Yage Wang—Staff Writer
“I hear your voice out in the darkness/Somewhere across the fresh-cut lawn/We’re running barefoot through the wet grass/Nowhere to be until the dawn/Up overhead the stars are burning.”
On, February 26, the 4th Avenue Jazz band cast off the shadowy sentiments of winter with its first song—Green Lights by Sarah Jarosz. As always, the jazz band sprinkled some spice into the mid-semester show for the benefit of students exhausted from schoolwork. Especially this year, the concert served as a playful and cheerful melody to ease the overcast of the pandemic.
The jazz concert has been a free, semesterly event at Dordt University, providing a small-sized vocal and instrumental feast for students and locals alike. Of the 4th Avenue singers, sixteen individuals comprise the Ryan Smit-directed choir while Kevin Linder, tutorial adjunct for the music department, directs the band.
Many participants in the jazz band shared their appreciation for this community.
“I joined my sophomore year first semester and this will be my fourth semester of being in the jazz band. And I plan to continue next year until I graduate,” said Carolyn Rayhons, a junior.
For Rayhons, the jazz band is not only a place where she can continue her personal musical pursuits after high school, but also an opportunity to share quality time with her peers.
“I think just the way we all get along and we can joke with each other. That’s one of my best memories,” Rayhons said.
In addition to Rayhons, Isaac Rohne, a sophomore and another active member within it shared his engaging experience within the jazz band. Rohne is a jazz lover, and, like Rayhons, he also enjoys the small musical community.
“This is my fourth semester in the jazz band.” Rohne said. “The jazz band specifically is a lot of fun because it’s a smaller group. And it’s a little bit more advanced since we move through music a lot faster. And then having a smaller group just means that you know each other and it’s more intimate. That adds a lot to it.”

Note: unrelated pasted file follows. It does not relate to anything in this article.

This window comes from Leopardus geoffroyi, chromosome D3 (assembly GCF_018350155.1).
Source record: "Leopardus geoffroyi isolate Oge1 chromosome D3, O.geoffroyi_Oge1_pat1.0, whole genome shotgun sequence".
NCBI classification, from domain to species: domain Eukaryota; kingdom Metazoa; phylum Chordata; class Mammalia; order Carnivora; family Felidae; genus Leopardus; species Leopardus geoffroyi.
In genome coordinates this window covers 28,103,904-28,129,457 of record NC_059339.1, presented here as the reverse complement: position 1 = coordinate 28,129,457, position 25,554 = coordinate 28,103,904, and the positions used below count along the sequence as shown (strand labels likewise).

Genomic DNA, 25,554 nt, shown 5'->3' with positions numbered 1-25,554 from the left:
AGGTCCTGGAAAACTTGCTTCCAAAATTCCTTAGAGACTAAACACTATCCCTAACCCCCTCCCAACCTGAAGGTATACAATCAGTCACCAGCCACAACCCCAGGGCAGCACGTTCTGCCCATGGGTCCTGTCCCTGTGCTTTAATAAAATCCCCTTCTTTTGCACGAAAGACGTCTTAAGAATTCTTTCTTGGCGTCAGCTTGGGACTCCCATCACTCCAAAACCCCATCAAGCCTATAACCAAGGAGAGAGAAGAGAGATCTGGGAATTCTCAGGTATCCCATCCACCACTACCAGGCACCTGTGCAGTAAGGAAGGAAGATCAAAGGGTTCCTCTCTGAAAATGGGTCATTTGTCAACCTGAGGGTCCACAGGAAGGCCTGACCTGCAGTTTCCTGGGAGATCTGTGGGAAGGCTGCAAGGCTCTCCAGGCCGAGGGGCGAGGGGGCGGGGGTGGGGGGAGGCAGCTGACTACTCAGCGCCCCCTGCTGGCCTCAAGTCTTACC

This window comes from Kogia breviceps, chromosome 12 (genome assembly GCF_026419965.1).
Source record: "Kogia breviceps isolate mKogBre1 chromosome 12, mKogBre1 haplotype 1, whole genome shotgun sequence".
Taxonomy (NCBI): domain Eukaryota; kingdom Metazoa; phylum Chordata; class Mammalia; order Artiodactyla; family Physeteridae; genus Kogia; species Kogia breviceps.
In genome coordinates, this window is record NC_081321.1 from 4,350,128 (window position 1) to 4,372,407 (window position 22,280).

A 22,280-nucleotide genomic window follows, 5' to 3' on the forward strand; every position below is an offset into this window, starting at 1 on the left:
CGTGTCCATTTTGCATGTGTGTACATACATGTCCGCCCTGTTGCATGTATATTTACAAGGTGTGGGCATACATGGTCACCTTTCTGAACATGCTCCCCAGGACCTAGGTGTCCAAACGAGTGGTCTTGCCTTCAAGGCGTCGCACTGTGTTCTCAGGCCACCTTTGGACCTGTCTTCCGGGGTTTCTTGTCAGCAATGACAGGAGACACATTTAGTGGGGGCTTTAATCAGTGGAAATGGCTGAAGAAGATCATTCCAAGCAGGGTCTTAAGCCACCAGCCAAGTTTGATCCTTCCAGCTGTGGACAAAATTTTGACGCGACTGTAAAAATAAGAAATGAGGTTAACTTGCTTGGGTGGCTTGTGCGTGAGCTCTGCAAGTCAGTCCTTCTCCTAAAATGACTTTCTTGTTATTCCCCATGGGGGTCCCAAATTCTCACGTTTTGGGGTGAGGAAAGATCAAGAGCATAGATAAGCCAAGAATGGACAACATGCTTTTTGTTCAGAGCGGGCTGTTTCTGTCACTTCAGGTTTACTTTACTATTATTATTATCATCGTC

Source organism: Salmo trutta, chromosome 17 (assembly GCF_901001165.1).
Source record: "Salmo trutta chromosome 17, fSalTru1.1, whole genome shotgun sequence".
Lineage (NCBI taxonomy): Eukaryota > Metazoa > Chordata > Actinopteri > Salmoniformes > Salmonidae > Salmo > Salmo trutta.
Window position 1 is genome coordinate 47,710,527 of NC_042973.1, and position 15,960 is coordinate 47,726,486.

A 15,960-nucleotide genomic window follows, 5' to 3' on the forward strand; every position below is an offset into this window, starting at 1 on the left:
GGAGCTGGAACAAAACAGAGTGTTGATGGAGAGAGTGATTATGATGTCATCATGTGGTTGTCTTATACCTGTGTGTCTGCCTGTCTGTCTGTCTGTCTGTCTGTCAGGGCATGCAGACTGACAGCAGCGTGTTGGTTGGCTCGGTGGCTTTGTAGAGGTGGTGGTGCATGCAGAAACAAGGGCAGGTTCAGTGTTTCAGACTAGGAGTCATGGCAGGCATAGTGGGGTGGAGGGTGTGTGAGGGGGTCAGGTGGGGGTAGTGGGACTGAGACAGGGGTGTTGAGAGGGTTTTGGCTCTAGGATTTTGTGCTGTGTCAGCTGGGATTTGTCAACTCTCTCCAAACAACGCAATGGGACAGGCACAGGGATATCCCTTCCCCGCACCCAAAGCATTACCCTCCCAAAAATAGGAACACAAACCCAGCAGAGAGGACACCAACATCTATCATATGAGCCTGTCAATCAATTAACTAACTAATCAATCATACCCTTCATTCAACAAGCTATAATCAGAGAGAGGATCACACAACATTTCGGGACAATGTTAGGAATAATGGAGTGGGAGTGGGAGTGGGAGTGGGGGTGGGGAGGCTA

The 4th Avenue Band under went subtle changes every year due to the songs and techniques they decided to use. This year, COVID-19 became one of the factors that affected the performance.
“I guess COVID-19 makes things different but musical-wise, it ends up balancing out because we have a little bit movement of people.” Rohne said. “Something that has been significantly different this year than last year – at least for Nick and me – it has been something called ‘scat.’ And that is basically [where] you have a certain number of measures to make a bunch of weird noises.”
During the latter half of the vocal performance, seniors Damon Groen and Selena Munson brought forward a characteristic solo in “Ain’t That A Kick in The Head”. Then, the 4th Avenue Band led the rest of the jazzy evening. Notably, the brass instruments formed coherent classical jazz, which was filled with smokey, romantic sentiments.
While many audiences love the concert, there are some suggestive voices.
“The concert is pretty good overall.” Siena Rose, a sophomore with a vocal scholarship said. “I really enjoy the instrumental part and the latter half of the 4th Avenue singers. But the first one, it’s more like a folk song. A folk song you turn into a jazzy folk song.”